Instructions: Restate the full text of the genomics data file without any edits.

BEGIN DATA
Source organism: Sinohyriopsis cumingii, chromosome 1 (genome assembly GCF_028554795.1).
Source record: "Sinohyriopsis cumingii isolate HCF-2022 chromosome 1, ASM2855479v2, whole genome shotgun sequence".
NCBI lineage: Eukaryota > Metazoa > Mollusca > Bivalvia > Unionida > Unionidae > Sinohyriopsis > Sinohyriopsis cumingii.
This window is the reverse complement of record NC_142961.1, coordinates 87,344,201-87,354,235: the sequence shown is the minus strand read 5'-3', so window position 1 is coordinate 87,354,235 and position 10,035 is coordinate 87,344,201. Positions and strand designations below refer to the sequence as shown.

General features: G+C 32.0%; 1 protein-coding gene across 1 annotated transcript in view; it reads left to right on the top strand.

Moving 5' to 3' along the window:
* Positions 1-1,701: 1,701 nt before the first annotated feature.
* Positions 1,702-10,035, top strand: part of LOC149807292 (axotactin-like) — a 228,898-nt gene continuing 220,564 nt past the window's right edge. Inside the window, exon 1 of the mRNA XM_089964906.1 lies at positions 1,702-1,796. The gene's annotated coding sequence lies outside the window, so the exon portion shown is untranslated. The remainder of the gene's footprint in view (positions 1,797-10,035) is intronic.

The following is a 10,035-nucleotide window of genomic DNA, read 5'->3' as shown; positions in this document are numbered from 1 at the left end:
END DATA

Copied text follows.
Source organism: Sinohyriopsis cumingii, chromosome 1 (genome assembly GCF_028554795.1).
Source record: "Sinohyriopsis cumingii isolate HCF-2022 chromosome 1, ASM2855479v2, whole genome shotgun sequence".
NCBI lineage: Eukaryota > Metazoa > Mollusca > Bivalvia > Unionida > Unionidae > Sinohyriopsis > Sinohyriopsis cumingii.
This window is the reverse complement of record NC_142961.1, coordinates 87,344,201-87,354,235: the sequence shown is the minus strand read 5'-3', so window position 1 is coordinate 87,354,235 and position 10,035 is coordinate 87,344,201. Positions and strand designations below refer to the sequence as shown.

General features: G+C 32.0%; 1 protein-coding gene across 1 annotated transcript in view; it reads left to right on the top strand.

Moving 5' to 3' along the window:
* Positions 1-1,701: 1,701 nt before the first annotated feature.
* Positions 1,702-10,035, top strand: part of LOC149807292 (axotactin-like) — a 228,898-nt gene continuing 220,564 nt past the window's right edge. Inside the window, exon 1 of the mRNA XM_089964906.1 lies at positions 1,702-1,796. The gene's annotated coding sequence lies outside the window, so the exon portion shown is untranslated. The remainder of the gene's footprint in view (positions 1,797-10,035) is intronic.

The following is a 10,035-nucleotide window of genomic DNA, read 5'->3' as shown; positions in this document are numbered from 1 at the left end: